With usual propaganda-driven hyberbole, Donald Trump and his advisor Stephen Miller, keep trying to gloss over the president’s staggering loss of influence over Congressional Republicans.
Trump continues to insist he must get the $5 billion he wants to build the border wall between the U.S. and Mexico or he will shutdown the government.
Wasn’t that the wall that Trump claimed Mexico would fund? Uh huh.
Trump and Miller claim Congressional Democrats are stalemating the wall but latest counts by Republican leaders say the don’t have the votes within the Party of the Elephant to carry the day, so forget what the Democrats.
Earlier this year, Trump claimed he had the votes to get his wall and keep a Republican majority in the House.
A strong stance on immigration is a vote getter, Trump and Miller crowed.
Didn’t work. “They ran the most virulently xenophobic nationalist campaign in memory — and lost the House by the largest raw-vote margin in midterm elections history,” writes Greg Sargent in The Washington Post.
In reality, it’s not even clear that Trump has sufficient Republican support to get his wall money out of Congress. The New York Times now reports that Republicans aren’t even sure that this funding would pass the House, because many Republicans who were defeated in the midterms might not bother showing up to vote for it.
Wait, this cannot be! Miller, after all, spent much of his “Face the Nation” appearance excoriating Democrats over the wall. Democrats have instead offered far less in border security funding, with restrictions against spending it for that purpose. Miller suggested Democrats have the weaker position, claiming they must “choose to fight for America’s working class, or to promote illegal immigration.”
Wow, what a powerful message! That must be the same message that carried Trump and House Republicans to a great midterms victory! Oh wait, the opposite happened. This has gone down the memory hole, but last summer, Miller vowed that precisely that same contrast on immigration would prove potent for Republicans. They ran the most virulently xenophobic nationalist campaign in memory — and lost the House by the largest raw-vote margin in midterm elections history.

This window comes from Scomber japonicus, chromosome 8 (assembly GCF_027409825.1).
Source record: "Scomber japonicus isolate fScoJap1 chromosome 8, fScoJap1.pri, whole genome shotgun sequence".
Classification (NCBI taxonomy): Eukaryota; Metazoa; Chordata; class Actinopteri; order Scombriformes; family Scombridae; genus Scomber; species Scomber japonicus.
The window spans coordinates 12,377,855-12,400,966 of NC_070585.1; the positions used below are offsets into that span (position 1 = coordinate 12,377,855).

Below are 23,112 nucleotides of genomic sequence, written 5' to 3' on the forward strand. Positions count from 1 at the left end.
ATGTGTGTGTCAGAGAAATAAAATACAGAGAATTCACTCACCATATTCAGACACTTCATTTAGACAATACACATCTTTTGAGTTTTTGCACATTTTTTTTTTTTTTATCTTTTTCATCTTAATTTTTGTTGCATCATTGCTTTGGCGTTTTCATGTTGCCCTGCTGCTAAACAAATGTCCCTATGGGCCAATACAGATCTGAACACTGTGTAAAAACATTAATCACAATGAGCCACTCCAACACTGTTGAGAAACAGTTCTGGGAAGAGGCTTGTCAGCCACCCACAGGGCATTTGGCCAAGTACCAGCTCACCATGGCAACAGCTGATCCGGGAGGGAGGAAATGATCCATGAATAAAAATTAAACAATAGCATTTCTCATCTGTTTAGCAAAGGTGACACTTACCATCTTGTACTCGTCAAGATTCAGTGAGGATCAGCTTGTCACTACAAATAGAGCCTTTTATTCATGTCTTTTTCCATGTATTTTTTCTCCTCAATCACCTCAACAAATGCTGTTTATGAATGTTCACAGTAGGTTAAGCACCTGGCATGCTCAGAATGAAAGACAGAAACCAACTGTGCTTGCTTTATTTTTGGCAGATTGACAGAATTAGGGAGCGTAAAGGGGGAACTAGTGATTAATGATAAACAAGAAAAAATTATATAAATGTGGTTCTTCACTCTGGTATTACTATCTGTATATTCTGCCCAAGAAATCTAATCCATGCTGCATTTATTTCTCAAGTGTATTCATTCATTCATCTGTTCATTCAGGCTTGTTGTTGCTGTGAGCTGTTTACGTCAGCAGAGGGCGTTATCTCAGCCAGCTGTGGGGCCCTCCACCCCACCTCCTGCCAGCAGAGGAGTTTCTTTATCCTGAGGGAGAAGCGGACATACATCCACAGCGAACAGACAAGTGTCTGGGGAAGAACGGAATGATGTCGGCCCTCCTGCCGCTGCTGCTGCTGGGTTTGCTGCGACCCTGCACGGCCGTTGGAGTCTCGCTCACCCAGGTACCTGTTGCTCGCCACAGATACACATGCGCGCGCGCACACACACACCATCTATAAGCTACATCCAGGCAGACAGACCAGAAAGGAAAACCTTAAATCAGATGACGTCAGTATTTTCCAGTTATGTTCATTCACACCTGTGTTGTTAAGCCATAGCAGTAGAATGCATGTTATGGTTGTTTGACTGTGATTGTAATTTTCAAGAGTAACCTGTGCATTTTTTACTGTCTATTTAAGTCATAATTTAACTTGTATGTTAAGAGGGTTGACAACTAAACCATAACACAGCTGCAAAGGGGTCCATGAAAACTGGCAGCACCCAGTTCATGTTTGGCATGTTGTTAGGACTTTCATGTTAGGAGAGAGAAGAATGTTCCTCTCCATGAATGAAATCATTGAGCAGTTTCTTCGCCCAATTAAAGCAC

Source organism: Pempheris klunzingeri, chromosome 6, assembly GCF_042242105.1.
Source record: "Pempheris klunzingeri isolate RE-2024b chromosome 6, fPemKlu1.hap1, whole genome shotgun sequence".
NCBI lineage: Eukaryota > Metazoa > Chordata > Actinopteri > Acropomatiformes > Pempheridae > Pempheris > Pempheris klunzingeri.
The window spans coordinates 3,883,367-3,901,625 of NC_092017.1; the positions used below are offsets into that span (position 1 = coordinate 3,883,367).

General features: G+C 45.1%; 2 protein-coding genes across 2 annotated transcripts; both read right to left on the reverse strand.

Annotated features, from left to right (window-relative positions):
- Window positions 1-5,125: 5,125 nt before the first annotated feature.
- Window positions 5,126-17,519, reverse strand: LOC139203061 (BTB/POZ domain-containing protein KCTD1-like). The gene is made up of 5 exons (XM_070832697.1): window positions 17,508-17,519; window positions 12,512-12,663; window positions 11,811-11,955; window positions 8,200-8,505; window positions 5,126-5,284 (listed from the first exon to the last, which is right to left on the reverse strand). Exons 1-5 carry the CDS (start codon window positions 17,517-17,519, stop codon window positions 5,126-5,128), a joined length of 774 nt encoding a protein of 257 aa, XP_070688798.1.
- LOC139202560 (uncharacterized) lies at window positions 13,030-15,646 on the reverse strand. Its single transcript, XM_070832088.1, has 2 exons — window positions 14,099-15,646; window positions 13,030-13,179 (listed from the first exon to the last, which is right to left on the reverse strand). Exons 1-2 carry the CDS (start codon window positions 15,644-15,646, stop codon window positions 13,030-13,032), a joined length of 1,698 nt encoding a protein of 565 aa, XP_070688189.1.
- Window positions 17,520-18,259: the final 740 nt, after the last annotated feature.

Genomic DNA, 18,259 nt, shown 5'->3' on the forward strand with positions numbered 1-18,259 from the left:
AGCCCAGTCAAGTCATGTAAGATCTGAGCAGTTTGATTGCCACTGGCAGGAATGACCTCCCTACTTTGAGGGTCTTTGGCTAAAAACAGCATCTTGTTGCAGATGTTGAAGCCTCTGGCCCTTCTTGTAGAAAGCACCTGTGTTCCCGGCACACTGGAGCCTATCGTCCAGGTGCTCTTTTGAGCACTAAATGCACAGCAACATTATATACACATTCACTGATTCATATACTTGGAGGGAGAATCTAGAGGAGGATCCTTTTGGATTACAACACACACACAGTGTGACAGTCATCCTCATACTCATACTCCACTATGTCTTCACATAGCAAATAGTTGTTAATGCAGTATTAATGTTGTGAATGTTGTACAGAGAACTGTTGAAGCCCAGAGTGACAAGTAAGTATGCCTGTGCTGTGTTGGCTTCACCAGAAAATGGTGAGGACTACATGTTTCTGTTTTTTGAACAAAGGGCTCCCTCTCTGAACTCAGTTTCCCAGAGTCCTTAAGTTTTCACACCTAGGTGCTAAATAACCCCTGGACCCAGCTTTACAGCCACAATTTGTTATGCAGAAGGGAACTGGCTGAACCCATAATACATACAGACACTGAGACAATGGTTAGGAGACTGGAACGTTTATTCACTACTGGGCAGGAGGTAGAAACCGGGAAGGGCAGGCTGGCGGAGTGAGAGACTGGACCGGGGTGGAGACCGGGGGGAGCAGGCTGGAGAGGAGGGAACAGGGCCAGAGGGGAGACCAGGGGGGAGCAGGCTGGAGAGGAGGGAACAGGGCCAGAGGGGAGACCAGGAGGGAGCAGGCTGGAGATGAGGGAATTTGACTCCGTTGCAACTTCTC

The meta-message that Miller hoped to convey is that Trump retains formidable strength in the shutdown battle over the wall, but the real story right now is that Trump is weakened. He lacks leverage in the shutdown fight, and it’s plausible that he’s losing influence over congressional Republicans.
The quick move by the Senate that moved quickly to deliver back-to-back rebukes of Trump by voting to end U.S. participation in the Saudi-led war in Yemen — with help from seven GOP members — and then unanimously blaming the kingdom’s crown prince for the grisly murder of journalist Jamal Khashoggi also shows growing resistance against Trump.
“What we showed in this vote is that Republicans and Democrats are ready to get back in the business of working with a president — and sometimes against a president — to set the foreign policy of this nation,” said Sen. Chris Murphy (D-Conn.). “The United States has said, through the Senate, that our support for the Saudi coalition is no longer open-ended.”
“The current relationship with Saudi Arabia is not working for America,” said Trump ally Sen. Lindsey O. Graham (R-S.C.). Then Graham told Trump: “I think you’re wrong about what’s going on up here. I’m never going to let this go until things change in Saudi Arabia.”
The message to Trump is clear. His blank check to Congress has bounced.
Copyright © 2018 Capitol Hill Blue
2 thoughts on “Republicans learning to say ‘no’ to weakened Trump”
There is no such thing as a veto-proof bill.
Technically, Mr. Trump can veto any bill no matter how many Congresspeople vote for it. The point there being that it gets kicked back into Congress (incurring further delay, if that’s helpful) and then the Senators have to vote again to specifically override the veto, thus going on record that way too.
I would not be too surprised to find several Senators so craven that they would vote for a bill, then not vote to overrule a Trump veto.
Given overwhelming majorities voting for a certain bill, it’s likely that a veto would get overridden, but not guaranteed by any means.
Strictly technically, Jon
All Trump can shut down are Executive Branch agencies like Homeland Security, ICE, and Border patrol. Caravans would cross the border en masse! Congress can pass a funding bill with veto-proof majorities easily. Then Trump doesn’t even have a chance to veto it. It actually takes 60 votes in the Senate to pass such a bill, and they only need 7 more votes to make it veto-proof.
So Congress can easily call his bluff, and they all know it.
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